The Blanchard Police Department is investigating a death threat on one of its residents. The threat came in the form of an email. Police say it is a scam, but they are taking all precautions. The note said, “I’ve got an order to remove you”.
The letter reads in part:
I advise you to take this letter serious, if you value your life, since this is not a joke. I have been thinking for a very long time whether it’s worth writing this letter or not to you and decided that you still have the right to know the truth. I’ll try to be as short as possible. I’ve got an order to remove you, because cause trouble to a particular person. I studied you for a long period oftime and decided to give you a chance, despite the specifics of my job, the business rules of which do not allow me, as this will damage my reputation (almost 12 years of flawless executions)in some circles. But since this is my last order i decided to break some rules.
So let’s Break it down now. I want you to pay 0.4 btc. I only accept Btc. Details how to forward funds in this currency you can Google. Here are the details below:
When i'll receive funds I’ll tell you the name of the person the order came from, plus all the evidence i have. You will be able to use this information with the police or other authorities. I would not recommend you to call the police, because you have a very little time (two days) and the police simply will not have enough time to investigate.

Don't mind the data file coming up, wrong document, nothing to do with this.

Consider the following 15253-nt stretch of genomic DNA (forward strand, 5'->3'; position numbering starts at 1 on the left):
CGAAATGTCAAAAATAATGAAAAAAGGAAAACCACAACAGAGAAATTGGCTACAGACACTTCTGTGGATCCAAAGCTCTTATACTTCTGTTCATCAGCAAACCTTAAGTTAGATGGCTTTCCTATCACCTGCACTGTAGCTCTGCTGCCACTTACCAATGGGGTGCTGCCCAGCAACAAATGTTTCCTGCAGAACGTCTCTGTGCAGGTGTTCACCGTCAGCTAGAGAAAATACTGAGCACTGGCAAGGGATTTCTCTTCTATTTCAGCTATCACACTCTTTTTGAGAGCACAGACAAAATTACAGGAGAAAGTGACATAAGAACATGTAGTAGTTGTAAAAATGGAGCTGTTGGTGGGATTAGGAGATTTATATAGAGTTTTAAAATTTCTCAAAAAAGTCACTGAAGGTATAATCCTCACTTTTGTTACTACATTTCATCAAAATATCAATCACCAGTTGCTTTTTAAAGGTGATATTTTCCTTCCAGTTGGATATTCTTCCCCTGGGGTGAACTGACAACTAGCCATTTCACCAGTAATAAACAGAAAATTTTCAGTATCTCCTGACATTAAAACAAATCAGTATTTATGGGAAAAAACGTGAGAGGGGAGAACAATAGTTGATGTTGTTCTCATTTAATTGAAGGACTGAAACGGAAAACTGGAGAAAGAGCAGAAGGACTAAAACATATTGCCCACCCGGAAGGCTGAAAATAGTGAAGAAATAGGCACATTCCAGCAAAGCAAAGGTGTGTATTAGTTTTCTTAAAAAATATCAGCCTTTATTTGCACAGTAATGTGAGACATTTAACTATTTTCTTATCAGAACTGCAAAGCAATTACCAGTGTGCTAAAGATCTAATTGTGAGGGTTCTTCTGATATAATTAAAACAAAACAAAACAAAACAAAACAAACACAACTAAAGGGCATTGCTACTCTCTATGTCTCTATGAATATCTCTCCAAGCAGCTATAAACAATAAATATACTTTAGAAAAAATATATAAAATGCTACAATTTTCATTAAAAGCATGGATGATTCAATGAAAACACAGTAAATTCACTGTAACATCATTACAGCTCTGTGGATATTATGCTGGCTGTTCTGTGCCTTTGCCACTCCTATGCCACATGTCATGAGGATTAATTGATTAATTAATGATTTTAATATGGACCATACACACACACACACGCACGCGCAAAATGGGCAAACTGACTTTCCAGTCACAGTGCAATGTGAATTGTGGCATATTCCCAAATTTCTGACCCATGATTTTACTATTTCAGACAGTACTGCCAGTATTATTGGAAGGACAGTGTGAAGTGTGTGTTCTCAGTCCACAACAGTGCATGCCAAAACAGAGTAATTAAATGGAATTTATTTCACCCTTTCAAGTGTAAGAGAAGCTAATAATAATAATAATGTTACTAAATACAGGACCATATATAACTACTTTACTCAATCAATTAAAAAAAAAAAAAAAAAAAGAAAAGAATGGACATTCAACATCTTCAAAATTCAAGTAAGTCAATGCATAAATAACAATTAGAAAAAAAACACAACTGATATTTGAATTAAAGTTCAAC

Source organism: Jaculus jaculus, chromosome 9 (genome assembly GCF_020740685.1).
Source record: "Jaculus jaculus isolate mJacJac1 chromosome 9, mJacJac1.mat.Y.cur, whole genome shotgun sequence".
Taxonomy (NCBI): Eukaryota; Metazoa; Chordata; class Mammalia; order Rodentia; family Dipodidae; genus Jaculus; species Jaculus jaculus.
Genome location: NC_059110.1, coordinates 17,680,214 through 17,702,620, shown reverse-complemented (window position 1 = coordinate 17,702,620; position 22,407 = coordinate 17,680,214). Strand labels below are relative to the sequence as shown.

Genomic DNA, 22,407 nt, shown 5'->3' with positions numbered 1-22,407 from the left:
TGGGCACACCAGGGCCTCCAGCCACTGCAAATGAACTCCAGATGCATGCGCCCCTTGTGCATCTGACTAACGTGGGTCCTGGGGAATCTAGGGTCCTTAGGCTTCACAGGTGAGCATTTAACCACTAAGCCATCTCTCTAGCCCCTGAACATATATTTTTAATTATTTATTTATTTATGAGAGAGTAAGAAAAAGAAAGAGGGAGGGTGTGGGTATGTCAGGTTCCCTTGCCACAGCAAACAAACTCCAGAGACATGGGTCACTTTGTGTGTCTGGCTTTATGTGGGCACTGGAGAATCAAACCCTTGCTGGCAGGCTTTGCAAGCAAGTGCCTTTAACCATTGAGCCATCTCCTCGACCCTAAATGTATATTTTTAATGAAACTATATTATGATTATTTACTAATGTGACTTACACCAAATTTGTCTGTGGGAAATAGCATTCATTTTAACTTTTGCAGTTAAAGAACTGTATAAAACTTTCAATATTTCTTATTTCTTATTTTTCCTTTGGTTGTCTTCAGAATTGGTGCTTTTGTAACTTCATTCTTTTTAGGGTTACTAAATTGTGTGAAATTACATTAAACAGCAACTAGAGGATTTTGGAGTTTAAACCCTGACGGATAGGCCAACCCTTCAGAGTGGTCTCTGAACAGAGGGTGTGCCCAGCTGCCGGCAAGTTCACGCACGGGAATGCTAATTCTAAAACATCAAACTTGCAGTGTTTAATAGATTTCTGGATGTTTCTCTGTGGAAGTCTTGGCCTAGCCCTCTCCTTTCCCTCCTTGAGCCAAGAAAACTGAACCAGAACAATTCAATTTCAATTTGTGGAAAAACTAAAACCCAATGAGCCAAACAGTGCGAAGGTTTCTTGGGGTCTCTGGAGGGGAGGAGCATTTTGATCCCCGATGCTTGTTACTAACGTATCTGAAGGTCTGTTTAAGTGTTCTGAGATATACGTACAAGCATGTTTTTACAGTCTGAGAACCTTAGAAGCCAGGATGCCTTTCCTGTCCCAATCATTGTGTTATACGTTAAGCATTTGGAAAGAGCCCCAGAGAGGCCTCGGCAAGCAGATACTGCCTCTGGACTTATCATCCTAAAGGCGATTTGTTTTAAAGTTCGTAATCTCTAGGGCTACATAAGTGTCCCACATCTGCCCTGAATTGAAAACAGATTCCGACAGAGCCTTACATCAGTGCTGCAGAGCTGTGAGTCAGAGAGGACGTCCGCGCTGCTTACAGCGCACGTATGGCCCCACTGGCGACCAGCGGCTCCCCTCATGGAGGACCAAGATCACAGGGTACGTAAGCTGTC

Answering to this mail box does not make sense, because i use single use mailbox. Ill let you know as soon as I’ll get funds.
I honestly feel sorry that you became my victim.
Detective Steve Rhodes is leading the investigation on this case. In his 19 years in law enforcement, he said scammers make threats, but nothing like this.
“This one changed the game a little bit because I have never seen anybody sending a letter threatening somebody’s life.”
The victim was given 48 hours to pay 0.4 bitcoin. Bitcoin is a digital currency worth high value. One bitcoin right now is worth more than $16,000 USD. The email even indicated a code that the victim would use to send the money.
Rhodes says the IP address was spoofed multiple times, but evidence shows that the email was generated from a library in Granite, Oklahoma. It forged to Scottsdale, Arizona, then went through GoDaddy and Red Condor, back to Scottsdale and into the victim’s inbox. He is now working on finding a perpetrator in Granite.
Rhodes said they are stepping up patrol around the man’s house and keeping an eye out to make sure he is safe.
He wants the public to be aware of all scams and is asking people to not reply if they receive a threat like this. He also asks people to report incidents to their local police department.